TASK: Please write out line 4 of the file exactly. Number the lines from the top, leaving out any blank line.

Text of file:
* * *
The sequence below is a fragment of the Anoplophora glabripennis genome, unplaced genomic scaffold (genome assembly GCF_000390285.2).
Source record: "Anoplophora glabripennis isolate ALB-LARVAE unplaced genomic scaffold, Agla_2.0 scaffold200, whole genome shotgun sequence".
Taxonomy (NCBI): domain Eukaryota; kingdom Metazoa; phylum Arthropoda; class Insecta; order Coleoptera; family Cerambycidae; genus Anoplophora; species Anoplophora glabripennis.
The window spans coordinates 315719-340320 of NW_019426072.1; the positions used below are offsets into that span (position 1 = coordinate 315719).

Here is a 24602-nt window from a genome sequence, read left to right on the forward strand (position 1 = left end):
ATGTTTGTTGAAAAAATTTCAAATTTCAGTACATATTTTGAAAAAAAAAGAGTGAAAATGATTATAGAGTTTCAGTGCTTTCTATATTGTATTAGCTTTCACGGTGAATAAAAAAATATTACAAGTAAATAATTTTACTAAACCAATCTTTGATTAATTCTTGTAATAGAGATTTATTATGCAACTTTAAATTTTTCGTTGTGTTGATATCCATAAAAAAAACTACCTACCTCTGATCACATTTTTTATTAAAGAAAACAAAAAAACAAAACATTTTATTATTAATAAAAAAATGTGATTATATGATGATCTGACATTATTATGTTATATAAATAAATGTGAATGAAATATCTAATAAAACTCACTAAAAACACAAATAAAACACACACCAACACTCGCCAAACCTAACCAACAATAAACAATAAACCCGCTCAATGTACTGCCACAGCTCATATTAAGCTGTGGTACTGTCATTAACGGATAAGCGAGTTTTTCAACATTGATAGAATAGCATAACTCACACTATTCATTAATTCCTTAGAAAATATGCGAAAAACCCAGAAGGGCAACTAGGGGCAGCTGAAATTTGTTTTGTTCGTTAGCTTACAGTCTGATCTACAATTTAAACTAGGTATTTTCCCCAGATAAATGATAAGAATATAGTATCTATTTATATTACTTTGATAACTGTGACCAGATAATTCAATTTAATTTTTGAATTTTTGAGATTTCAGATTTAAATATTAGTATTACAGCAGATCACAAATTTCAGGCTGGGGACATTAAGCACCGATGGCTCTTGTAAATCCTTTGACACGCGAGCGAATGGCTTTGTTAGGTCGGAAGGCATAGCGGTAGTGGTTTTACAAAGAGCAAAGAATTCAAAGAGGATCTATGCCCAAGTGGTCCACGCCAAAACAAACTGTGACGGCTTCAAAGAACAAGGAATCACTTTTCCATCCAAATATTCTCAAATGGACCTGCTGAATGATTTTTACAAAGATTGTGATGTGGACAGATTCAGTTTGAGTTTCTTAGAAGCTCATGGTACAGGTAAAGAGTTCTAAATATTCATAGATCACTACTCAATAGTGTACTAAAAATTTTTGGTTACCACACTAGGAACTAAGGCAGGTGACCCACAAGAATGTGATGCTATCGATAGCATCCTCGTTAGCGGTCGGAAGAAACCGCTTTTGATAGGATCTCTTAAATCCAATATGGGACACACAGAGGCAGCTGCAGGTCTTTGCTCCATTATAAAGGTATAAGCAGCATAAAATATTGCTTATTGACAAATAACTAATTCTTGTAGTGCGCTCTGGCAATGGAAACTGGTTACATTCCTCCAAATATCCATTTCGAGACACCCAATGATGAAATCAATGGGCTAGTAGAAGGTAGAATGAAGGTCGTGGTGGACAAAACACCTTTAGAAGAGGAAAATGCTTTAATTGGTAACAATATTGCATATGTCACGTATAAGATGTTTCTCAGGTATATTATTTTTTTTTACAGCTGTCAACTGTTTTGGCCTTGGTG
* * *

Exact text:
The window spans coordinates 315719-340320 of NW_019426072.1; the positions used below are offsets into that span (position 1 = coordinate 315719).